The Sibir.Realii [part of Radio Free Europe/Radio Liberty] online media outlet has interviewed the relatives of soldiers from the Primorsky region [Russia's federal subject], who are currently held captive and face the imminent risk of being forcibly sent to Ukraine. According to the relatives, nearly one hundred soldiers who have either refused to participate in combat or have gone AWOL are currently confined at the home bases of the 114th Motorized Rifle Regiment and the 60th Motorized Rifle Brigade and threatened with forced deployment to the frontline. Recently, the relatives of the soldiers managed to meet with their commanding officers, during which they were told that the men would be sent to the combat zone despite their wounds and serious illnesses. The relatives of the soldiers recorded a video address to Sergei Shoigu [Russia's Minister of Defense] and Putin, but this only resulted in increased pressure on them. Furthermore, it has been reported that one of the military units has been withholding medical assistance from the soldiers.

Zoya Voloshina, the Commissioner for Human Rights in the Kemerovo region, has reported a staggering increase in complaints regarding the rights of military personnel. In 2023, the Commissioner received 377 appeals, a fourfold rise compared to the 95 received in 2022. According to Voloshina, a significant number of appeals concern draft exemption from regular conscription. Additionally, servicemen have complained about unfulfilled payments promised by the authorities, the absence of regional social support for mobilized soldiers and their families, and the retention of funds for enforcement proceedings. Moreover, relatives of the killed soldiers are burdened with paying off loans and arranging funerals without any assistance from the authorities.

The authorities of the Stavropol region have denied former Wagner Group mercenary Munir Dautov social benefits. Following his injury, he requested one-time assistance, as stipulated by local law, wherein war participants receive 1 million rubles [$10,700] for state awards and a matching amount for serious injuries. The Ministry of Labor justified the refusal by stating that the Wagner Group is not recognized as an official military structure, and social guarantees are not applied to mercenaries.

Sentences, Legal Proceedings and Incidents

According to the Astra Telegram channel, soldier Adam Baziyev, accused of murdering at least two people, escaped during transportation to a pre-trial detention center in Luhansk following investigative procedures. Sources indicate that Baziyev was escorted by two unarmed men. Prior to this incident, Baziyev had a history of convictions for robbery and drug offenses, and he was apprehended in November of last year.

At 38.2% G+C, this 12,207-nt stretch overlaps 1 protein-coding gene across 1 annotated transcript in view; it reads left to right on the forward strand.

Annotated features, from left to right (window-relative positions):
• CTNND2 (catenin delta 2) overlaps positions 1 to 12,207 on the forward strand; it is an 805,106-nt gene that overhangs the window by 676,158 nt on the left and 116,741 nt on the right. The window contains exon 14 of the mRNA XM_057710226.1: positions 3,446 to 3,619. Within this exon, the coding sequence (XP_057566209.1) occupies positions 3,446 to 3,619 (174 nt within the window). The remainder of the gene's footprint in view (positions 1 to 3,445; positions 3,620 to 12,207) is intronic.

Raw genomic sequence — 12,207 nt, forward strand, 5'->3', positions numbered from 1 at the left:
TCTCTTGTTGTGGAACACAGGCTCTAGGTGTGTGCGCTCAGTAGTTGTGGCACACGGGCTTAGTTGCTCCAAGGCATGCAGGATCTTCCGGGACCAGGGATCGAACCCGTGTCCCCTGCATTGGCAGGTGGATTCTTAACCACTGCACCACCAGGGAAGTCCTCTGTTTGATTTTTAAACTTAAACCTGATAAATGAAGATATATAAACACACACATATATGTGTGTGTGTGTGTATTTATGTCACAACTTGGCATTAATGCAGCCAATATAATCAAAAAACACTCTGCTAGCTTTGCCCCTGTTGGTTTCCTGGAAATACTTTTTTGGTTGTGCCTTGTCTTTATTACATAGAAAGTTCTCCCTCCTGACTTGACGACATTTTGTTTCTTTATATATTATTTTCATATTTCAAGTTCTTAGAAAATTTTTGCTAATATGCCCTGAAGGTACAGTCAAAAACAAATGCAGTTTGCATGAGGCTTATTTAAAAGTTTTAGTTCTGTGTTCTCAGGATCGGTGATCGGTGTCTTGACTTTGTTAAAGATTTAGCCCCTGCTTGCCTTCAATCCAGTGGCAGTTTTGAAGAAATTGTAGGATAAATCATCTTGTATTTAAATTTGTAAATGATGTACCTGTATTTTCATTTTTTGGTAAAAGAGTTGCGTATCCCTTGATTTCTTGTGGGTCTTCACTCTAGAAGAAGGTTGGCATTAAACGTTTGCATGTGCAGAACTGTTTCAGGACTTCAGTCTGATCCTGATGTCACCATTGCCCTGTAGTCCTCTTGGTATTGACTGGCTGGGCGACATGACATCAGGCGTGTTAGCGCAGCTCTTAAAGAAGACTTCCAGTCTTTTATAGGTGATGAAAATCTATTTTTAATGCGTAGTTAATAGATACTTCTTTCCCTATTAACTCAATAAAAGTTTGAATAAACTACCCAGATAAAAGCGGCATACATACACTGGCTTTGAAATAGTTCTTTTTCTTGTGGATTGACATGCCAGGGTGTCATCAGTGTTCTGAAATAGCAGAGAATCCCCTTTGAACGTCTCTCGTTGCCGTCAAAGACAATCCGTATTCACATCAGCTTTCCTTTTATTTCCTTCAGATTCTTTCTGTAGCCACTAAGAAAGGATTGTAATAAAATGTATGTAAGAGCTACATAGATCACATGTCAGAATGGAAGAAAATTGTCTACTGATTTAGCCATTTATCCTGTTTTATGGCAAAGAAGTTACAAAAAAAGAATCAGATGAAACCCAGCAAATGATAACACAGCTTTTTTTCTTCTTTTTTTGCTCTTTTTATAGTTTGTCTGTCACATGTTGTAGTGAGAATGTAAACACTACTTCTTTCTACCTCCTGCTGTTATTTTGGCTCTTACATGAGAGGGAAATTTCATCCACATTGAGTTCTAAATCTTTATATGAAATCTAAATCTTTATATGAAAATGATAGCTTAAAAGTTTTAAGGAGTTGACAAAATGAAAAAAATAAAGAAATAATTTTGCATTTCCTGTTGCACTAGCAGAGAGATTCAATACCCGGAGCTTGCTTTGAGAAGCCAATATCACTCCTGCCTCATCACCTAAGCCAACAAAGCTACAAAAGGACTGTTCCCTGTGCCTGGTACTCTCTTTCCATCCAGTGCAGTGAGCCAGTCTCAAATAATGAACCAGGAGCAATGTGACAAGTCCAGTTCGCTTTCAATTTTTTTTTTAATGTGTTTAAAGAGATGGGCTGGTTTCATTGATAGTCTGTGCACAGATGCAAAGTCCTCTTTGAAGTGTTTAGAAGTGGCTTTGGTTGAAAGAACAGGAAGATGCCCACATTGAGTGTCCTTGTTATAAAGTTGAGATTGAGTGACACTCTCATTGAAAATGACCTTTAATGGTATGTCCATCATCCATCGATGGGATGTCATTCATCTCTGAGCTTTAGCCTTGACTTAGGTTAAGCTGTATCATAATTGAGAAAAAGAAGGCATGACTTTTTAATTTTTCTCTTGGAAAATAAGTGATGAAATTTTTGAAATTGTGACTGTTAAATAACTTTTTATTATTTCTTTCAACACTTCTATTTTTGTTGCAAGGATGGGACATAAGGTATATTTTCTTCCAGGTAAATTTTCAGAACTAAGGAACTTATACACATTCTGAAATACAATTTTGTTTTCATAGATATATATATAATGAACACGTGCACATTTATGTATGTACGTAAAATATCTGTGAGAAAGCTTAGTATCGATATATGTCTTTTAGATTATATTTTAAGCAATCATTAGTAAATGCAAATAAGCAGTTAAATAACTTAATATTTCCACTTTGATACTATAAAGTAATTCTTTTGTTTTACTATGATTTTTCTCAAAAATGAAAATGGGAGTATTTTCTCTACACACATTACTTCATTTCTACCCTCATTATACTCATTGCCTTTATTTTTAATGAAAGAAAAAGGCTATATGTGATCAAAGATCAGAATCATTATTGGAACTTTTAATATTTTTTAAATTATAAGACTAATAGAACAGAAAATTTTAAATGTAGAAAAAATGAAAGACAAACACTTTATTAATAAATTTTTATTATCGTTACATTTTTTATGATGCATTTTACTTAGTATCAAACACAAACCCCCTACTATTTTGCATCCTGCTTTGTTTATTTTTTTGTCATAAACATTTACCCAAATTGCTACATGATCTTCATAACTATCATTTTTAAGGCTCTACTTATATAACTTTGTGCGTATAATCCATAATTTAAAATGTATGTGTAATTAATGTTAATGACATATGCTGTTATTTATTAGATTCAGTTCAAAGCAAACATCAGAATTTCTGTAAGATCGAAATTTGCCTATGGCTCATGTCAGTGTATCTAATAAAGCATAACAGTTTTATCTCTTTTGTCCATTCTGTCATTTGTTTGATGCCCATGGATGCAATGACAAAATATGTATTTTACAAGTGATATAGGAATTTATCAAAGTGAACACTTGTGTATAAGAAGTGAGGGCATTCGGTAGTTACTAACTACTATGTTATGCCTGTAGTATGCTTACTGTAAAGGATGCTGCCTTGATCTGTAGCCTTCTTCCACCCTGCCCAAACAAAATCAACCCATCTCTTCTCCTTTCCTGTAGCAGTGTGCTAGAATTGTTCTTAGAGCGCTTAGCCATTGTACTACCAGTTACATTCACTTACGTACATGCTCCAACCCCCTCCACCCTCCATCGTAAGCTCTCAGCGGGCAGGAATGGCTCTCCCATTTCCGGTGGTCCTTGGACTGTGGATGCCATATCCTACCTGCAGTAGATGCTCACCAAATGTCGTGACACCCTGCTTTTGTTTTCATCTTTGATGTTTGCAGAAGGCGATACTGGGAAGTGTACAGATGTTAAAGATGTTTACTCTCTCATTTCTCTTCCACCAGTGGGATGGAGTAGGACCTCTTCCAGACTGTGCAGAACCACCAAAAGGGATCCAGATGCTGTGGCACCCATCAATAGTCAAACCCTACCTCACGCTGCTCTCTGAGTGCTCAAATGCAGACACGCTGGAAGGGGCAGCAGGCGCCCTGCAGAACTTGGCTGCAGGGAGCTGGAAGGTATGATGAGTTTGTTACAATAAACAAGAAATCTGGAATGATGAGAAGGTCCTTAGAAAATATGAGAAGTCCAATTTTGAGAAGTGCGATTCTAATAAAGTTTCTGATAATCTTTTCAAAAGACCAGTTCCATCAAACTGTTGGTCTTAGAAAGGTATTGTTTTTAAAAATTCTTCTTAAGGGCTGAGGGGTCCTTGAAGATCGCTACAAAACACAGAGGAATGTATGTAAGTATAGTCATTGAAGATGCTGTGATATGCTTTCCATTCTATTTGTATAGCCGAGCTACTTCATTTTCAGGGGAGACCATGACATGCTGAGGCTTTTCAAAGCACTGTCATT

Rail Khayrov, a 36-year-old from the Ulyanovsk region and a pardoned former mercenary of the Wagner Group, who was previously convicted of murder, has killed muezzin Ibrahim Isyanyaev near Saratov and stolen 300,000 rubles [$3,200] from him. The murder occurred on April 16. After the crime, Khayrov attempted to hide the body, then went to the "DPR" to enlist as a volunteer fighter on the frontline. Later, he was detained in Donetsk. The Investigative Committee has initiated a criminal case for murder, and Khayrov is currently in pre-trial detention, facing possible life imprisonment. In 2019, he was sentenced to 11 years in a penal colony for murder and destruction of other people's property. However, in 2022, he was recruited from the colony into the Wagner Group, went to war and was then pardoned by Putin's decree.

A contract soldier, who attempted to commit suicide, has been charged with self-harm, which, according to his commanding officer, carries a possible sentence of eight years of imprisonment.

In the Rostov region, mobilized soldier Maksim Shirin has been fined 15,000 rubles [$160] for petty fraud. In January 2023, Shirin was transferred to a military police unit in the Rostov region. There, the platoon commander informed him that each soldier had to pay 5,000 rubles [$53] monthly to the command for "general patronage." Otherwise, they were threatened with being transferred to another unit in the occupied territories of Ukraine. A separate criminal case is being investigated against the officer who received the money.

Anatoly Shchetinin, a deserter from the Russian Army who was unlawfully detained in Armenia and is currently being held on the territory of the Russian military base in Gyumri, has agreed to accept assistance from human rights advocates. According to his lawyer, Shchetinin is confused about why he has been on the base for a month and can only leave under the supervision of military police. Additionally, he is unaware of the current status of the criminal case initiated against him in Russia. Previously, Shchetinin had declined aid from human rights defenders, and there have been two failed attempts to extradite him from Armenia, both prevented by border guards.